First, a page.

Transverse Plane Function of the Leg
There shall be no deviation (+\-2) of the leg in the transverse plane as it enters the foot when the subtalar joint is in neutral position.

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When the Foot hits the Ground, Everything Changes!
• • • • Muscle pull reverses itself and functions from its insertion to its origin Range of motion of the joints will decrease from its off weight bearing position Extrinsic factors play a dominant role in influencing foot function Movement of the center of gravity is instrumental in stabilizing specific segments of the foot

Subtalar Joint
A pronatory/supinatory axis whose motion will appear clinically as: • Eversion/abduction of the rearfoot with pronation • Inversion/adduction of the rearfoot with supination

Planal Dominance of the Joints of the Foot

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High-Pitched Subtalar Joint Axis--Increase in Adduction-Abduction

Low-Pitched Subtalar Joint axis—Increased Inversion-Eversion

Conversion of Rotation at the Hip
Rotation at the hip joint is converted to motion at the subtalar joint via a system similar to a universal joint.

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Rotation at the subtalar joint converts transverse plane motion to frontal plane motion via a “mitered hinge”

Effects of Leg Rotation on the Foot
• Four degrees to six degrees of subtalar joint pronation is required to expedite internal rotation • Internal rotation of the leg results in pronation of the subtalar joint! • External rotation results in supination!

Effects of Friction
Friction enhances sagittal plane walking by converting internal and external rotation at the hip to pronation and supination at the subtalar joint.

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Subtalar Joint
On closed chain, the motion will appear clinically as: • Eversion of the calcaneus with pronation • Inversion of the calcaneus with supination

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Subtalar Joint Pronation Closed Chain
• • • • Adduction and plantarflexion of the talus associated with internal rotation of the leg Eversion of the calcaneus Flexion of the knee Anterior tilt of the pelvis

Subtalar Joint Closed Chain Pronation
• • • • Adduction and plantarflexion of the talus associated with internal rotation of the leg Eversion of the calcaneus Flexion of the knee Anterior tilt of the pelvis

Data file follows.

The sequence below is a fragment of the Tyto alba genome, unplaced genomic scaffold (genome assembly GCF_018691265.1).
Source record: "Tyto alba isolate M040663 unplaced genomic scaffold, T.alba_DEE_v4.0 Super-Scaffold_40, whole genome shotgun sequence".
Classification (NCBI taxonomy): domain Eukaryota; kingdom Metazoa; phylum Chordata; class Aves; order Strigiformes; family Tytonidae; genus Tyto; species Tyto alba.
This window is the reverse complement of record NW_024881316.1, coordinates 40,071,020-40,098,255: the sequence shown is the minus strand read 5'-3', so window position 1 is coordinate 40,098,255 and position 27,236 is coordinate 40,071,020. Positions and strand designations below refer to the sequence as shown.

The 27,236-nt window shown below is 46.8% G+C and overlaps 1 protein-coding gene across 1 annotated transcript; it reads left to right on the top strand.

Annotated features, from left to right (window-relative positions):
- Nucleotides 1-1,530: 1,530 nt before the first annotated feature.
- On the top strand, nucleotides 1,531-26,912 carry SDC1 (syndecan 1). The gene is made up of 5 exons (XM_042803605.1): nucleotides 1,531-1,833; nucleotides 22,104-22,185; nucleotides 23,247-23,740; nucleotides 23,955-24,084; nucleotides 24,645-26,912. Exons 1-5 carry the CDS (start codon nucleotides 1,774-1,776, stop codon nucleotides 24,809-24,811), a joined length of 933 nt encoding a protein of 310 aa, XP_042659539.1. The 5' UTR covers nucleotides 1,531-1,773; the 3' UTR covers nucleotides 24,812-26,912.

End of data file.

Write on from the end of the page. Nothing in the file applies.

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Subtalar Joint Supination Closed Chain
• • • • Abduction and dorsiflexion of the talus associated with external rotation of the leg Inversion of the calcaneus Knee extension Posterior tilt of the pelvis

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Subtalar Joint Closed Chain Supination
• • • • Abduction and dorsiflexion of the talus associated with external rotation of the leg Inversion of the calcaneus Knee extension Posterior tilt of the pelvis

Effects of Subtalar Joint Motion on the Architecture of the Foot
The range of motion of the distal joints will increase with subtalar joint pronation and decrease with subtalar joint supination.

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General Effects
The average range of motion of the subtalar joint has been found to be approximately 25 - 30°. The ratio of supination to pronation is usually 2:1 but may be 4:1.

Pronation

Supination

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Neutral Position
Definitions
• A position of a joint from which maximum function may occur in any of the permissible directions. • A position where the joint is neither supinated nor pronated and the body of the talus is in line with the body of the calcaneus.

Neutral Position Subtalar Joint Congruency

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Subtalar Neutral Position
• Axis of the subtalar joint is a hinge that results in an arc like motion • Supination in one direction, pronation in the other

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The Ankle Joint
Planal Dominance of the Joints of the Foot

A pronatory / supinatory axis whose motion will appear clinically as: • Dorsiflexion and abduction with pronation • Plantarflexion and adduction with supination